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Memorial University - Electronic Theses and Dissertations 4
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Document Description
TitleAlgorithmic complexity and extremality characterizations for edge searching and its variations
AuthorYasar, Oznur, 1978-
DescriptionThesis (Ph.D.)--Memorial University of Newfoundland, 2008. Mathematics and Statistics
Date2008
Paginationviii, 101 leaves : ill. (some col.)
SubjectCombinatorial group theory; Graph algorithms;
DegreePh.D.
Degree GrantorMemorial University of Newfoundland. Dept. of Mathematics and Statistics
DisciplineMathematics and Statistics
LanguageEng
NotesIncludes bibliographical references (leaves 94-99)
AbstractEdge searching is a combinatorial game played on graphs. The aim is to construct a search strategy to catch an intruder hidden in the graph independent of his actions. If the intruder has a diffused form then searching corresponds to cleaning the graph. A related problem consists of minimizing the number of searchers used in this search. Various versions of edge searching have been introduced in the past depending on how searchers and the intruder can move. In this dissertation we define Weighted Search and Fast Search as two new variants and answer some complexity and extremality problems. -- Weighted Search corresponds to cleaning a contaminated graph where edges may have different capacities. The main result we have is that Weighted Search is an NP-complete problem. We also give comparison results such as bounds on the weighted search number in terms of related graph parameters including pathwidth. We characterize those graphs which two searchers can clean. -- Fast Search is an internal monotone search where no edge is traversed more than once in a non-weighted graph. We present a linear time algorithm to compute a fast search strategy for a given tree. We investigate the fast search strategies for bipartite graphs. -- The construction of k-searchable graphs, those graphs which k searchers can clean, has been of major interest. Graphs that are 1, 2 or 3-searchable have been completely characterized previously, whereas characterizing 4-searchable graphs was left as an open problem. We solve this problem partially and give insights for future work.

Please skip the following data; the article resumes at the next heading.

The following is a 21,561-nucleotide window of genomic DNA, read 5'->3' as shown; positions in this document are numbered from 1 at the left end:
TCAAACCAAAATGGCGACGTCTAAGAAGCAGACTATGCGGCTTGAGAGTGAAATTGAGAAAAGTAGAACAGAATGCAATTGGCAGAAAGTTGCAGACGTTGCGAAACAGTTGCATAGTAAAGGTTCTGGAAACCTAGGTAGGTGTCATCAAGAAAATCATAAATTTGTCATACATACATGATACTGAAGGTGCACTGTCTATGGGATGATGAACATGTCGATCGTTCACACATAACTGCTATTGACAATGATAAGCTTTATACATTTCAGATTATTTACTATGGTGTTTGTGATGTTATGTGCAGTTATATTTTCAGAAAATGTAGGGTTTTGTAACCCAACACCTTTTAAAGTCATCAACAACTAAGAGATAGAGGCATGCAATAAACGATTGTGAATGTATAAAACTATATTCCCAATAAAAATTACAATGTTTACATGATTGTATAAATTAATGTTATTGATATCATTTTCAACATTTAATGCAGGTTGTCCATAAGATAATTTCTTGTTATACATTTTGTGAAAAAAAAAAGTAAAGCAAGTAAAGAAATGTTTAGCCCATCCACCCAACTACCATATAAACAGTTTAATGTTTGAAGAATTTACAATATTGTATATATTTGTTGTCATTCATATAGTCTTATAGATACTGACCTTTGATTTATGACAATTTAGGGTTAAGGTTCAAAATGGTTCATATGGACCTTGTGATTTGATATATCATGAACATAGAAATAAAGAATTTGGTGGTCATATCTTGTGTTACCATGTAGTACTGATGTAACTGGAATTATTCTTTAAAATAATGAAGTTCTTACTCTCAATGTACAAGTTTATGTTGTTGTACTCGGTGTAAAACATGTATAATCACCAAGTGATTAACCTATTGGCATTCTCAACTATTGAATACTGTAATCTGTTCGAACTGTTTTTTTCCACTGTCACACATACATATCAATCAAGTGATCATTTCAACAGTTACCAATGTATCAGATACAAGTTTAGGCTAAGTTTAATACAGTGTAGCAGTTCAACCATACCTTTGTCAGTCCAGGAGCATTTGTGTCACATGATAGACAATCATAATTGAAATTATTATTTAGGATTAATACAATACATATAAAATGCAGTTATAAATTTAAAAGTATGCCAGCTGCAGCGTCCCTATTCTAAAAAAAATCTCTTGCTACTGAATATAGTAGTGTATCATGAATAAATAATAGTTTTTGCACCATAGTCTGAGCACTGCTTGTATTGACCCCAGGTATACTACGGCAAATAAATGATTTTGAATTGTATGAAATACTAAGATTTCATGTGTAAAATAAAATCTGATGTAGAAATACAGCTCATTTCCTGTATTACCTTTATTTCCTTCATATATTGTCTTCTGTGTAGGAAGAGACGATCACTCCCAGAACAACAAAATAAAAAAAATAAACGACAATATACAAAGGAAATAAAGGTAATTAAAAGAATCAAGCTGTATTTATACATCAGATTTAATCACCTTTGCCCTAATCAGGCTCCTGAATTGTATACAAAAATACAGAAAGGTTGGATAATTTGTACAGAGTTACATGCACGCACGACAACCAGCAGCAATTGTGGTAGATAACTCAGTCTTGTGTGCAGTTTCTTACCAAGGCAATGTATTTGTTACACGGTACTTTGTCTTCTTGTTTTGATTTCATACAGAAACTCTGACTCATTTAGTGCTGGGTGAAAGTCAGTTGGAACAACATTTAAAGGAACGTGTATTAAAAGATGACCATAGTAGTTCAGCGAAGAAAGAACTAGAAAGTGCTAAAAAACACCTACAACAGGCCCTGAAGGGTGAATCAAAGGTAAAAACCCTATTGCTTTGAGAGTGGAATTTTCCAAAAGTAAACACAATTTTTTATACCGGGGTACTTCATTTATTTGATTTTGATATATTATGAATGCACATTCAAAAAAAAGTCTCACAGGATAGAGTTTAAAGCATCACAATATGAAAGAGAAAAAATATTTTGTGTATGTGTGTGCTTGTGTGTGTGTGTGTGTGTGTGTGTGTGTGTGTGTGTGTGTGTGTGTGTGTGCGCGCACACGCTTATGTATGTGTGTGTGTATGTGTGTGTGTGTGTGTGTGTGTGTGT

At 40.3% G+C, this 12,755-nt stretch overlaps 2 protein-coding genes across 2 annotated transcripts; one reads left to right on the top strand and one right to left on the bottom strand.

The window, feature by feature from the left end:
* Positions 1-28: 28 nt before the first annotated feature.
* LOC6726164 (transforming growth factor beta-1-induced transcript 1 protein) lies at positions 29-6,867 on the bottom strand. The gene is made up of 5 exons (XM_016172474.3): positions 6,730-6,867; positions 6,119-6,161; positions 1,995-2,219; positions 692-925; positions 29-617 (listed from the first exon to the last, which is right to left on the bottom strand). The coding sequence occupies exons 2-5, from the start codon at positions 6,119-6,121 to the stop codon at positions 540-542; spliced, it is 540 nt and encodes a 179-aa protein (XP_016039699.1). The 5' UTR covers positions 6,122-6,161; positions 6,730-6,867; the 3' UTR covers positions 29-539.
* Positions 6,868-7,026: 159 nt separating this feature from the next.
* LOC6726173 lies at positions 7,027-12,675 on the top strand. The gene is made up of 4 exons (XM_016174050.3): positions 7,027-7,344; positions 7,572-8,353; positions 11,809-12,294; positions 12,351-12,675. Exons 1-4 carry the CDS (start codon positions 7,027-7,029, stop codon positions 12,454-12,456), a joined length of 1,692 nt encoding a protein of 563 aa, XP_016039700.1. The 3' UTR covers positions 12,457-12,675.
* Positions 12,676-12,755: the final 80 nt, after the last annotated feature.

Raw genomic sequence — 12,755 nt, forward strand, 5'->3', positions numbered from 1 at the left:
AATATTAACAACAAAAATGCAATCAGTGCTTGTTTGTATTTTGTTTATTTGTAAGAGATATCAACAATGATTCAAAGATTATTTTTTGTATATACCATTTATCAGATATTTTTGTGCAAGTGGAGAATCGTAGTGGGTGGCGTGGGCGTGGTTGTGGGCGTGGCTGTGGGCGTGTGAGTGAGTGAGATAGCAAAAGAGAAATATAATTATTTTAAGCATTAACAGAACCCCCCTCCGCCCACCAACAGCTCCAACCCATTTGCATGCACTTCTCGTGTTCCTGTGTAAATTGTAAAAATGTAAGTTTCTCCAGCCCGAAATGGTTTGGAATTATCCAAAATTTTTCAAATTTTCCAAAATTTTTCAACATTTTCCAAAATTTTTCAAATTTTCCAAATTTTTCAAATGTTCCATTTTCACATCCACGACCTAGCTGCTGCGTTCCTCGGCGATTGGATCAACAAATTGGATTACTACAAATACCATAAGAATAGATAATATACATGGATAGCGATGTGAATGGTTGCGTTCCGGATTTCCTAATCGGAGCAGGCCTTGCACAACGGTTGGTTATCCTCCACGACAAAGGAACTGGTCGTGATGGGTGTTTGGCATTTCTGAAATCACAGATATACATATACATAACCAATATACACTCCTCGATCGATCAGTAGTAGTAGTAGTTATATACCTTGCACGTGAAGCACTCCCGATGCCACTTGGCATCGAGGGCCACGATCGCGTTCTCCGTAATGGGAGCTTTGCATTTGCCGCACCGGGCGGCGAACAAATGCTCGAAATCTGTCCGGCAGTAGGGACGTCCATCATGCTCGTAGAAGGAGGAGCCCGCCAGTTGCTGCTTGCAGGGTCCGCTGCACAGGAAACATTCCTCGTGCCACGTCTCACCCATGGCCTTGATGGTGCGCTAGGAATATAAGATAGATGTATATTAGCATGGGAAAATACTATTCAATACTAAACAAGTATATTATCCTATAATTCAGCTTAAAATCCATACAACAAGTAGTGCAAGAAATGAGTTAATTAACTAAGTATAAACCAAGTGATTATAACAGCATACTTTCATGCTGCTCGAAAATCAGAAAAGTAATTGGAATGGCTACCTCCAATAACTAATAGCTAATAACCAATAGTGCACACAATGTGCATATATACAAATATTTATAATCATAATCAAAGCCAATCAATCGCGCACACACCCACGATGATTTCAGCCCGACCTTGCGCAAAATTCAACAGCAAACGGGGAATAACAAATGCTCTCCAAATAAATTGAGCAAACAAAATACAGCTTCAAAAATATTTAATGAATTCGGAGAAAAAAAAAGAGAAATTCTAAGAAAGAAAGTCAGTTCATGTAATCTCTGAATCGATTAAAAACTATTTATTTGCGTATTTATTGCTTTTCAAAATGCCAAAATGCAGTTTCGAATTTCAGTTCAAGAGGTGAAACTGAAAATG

TypeText
Resource TypeElectronic thesis or dissertation
FormatImage/jpeg; Application/pdf
SourcePaper copy kept in the Centre for Newfoundland Studies, Memorial University Libraries
Local Identifiera2707752
RightsThe author retains copyright ownership and moral rights in this thesis. Neither the thesis nor substantial extracts from it may be printed or otherwise reproduced without the author's permission.
CollectionElectronic Theses and Dissertations
Scanning StatusCompleted
PDF File(9.85 MB) -- http://collections.mun.ca/PDFs/theses/Yasar_Oznur.pdf
CONTENTdm file name27162.cpd